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Med Phys. 2011 Feb;38(2):1070-80.

Localizing intracavitary brachytherapy applicators from cone-beam CT x-ray projections via a novel iterative forward projection matching algorithm.

Author information

1
Department of Radiation Oncology, School of Medicine, Virginia Commonwealth University, Richmond, Virginia 23298, USA.

Abstract

PURPOSE:

To present a novel method for reconstructing the 3D pose (position and orientation) of radio-opaque applicators of known but arbitrary shape from a small set of 2D x-ray projections in support of intraoperative brachytherapy planning.

METHODS:

The generalized iterative forward projection matching (gIFPM) algorithm finds the six degree-of-freedom pose of an arbitrary rigid object by minimizing the sum-of-squared-intensity differences (SSQD) between the computed and experimentally acquired autosegmented projection of the objects. Starting with an initial estimate of the object's pose, gIFPM iteratively refines the pose parameters (3D position and three Euler angles) until the SSQD converges. The object, here specialized to a Fletcher-Weeks intracavitary brachytherapy (ICB) applicator, is represented by a fine mesh of discrete points derived from complex combinatorial geometric models of the actual applicators. Three pairs of computed and measured projection images with known imaging geometry are used. Projection images of an intrauterine tandem and colpostats were acquired from an ACUITY cone-beam CT digital simulator. An image postprocessing step was performed to create blurred binary applicators only images. To quantify gIFPM accuracy, the reconstructed 3D pose of the applicator model was forward projected and overlaid with the measured images and empirically calculated the nearest-neighbor applicator positional difference for each image pair.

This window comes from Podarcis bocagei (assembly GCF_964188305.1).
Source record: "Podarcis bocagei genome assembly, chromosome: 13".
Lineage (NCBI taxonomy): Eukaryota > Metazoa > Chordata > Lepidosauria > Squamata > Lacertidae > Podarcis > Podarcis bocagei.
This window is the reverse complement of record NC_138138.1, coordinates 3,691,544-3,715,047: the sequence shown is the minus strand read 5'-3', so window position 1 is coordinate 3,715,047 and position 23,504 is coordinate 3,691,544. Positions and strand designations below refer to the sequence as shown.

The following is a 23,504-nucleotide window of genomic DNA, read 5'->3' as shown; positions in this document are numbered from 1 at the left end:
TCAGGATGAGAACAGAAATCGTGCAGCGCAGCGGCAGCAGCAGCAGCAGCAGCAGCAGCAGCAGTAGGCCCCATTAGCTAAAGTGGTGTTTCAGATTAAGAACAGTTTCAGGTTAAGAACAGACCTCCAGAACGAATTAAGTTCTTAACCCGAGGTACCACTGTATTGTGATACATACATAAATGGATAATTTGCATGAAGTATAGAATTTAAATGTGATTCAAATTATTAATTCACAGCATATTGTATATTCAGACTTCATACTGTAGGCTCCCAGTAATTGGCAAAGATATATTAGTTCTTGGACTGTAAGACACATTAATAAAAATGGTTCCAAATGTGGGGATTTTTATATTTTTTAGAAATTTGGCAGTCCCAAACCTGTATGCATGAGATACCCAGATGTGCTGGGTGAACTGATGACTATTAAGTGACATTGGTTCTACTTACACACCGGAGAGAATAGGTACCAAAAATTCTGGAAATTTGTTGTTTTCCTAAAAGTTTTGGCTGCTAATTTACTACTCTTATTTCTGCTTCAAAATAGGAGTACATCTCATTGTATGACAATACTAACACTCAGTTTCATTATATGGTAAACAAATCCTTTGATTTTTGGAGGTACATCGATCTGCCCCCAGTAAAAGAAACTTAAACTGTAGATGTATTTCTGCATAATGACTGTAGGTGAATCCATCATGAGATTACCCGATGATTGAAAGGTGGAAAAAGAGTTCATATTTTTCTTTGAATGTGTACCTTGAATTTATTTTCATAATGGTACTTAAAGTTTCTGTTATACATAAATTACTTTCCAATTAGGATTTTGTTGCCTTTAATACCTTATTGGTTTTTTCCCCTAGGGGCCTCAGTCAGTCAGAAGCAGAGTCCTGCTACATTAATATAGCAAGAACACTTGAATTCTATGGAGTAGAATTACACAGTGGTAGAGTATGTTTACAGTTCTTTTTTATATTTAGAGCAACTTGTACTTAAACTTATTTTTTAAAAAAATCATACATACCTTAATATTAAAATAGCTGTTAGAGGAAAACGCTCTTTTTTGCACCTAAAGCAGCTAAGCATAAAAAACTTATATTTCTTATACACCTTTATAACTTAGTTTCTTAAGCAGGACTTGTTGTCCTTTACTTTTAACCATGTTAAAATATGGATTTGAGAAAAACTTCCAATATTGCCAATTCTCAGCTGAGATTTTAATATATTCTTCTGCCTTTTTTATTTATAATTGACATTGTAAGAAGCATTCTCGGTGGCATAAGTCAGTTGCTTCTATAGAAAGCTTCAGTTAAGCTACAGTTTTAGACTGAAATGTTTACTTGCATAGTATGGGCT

RESULTS:

In the numerical simulations, the tandem and colpostats positions (x,y,z) and orientations (alpha, beta, gamma) were estimated with accuracies of 0.6 mm and 2 degrees, respectively. For experimentally acquired images of actual applicators, the residual 2D registration error was less than 1.8 mm for each image pair, corresponding to about 1 mm positioning accuracy at isocenter, with a total computation time of less than 1.5 min on a 1 GHz processor.

CONCLUSIONS:

This work describes a novel, accurate, fast, and completely automatic method to localize radio-opaque applicators of arbitrary shape from measured 2D x-ray projections. The results demonstrate approximately 1 mm accuracy while compared against the measured applicator projections. No lateral film is needed. By localizing the applicator internal structure as well as radioactive sources, the effect of intra-applicator and interapplicator attenuation can be included in the resultant dose calculations. Further validation tests using clinically acquired tandem and colpostats images will be performed for the accurate and robust applicator/sources localization in ICB patients.

PMID:
21452744
PMCID:
PMC3045416
DOI:
10.1118/1.3544661
[Indexed for MEDLINE]
Free PMC Article

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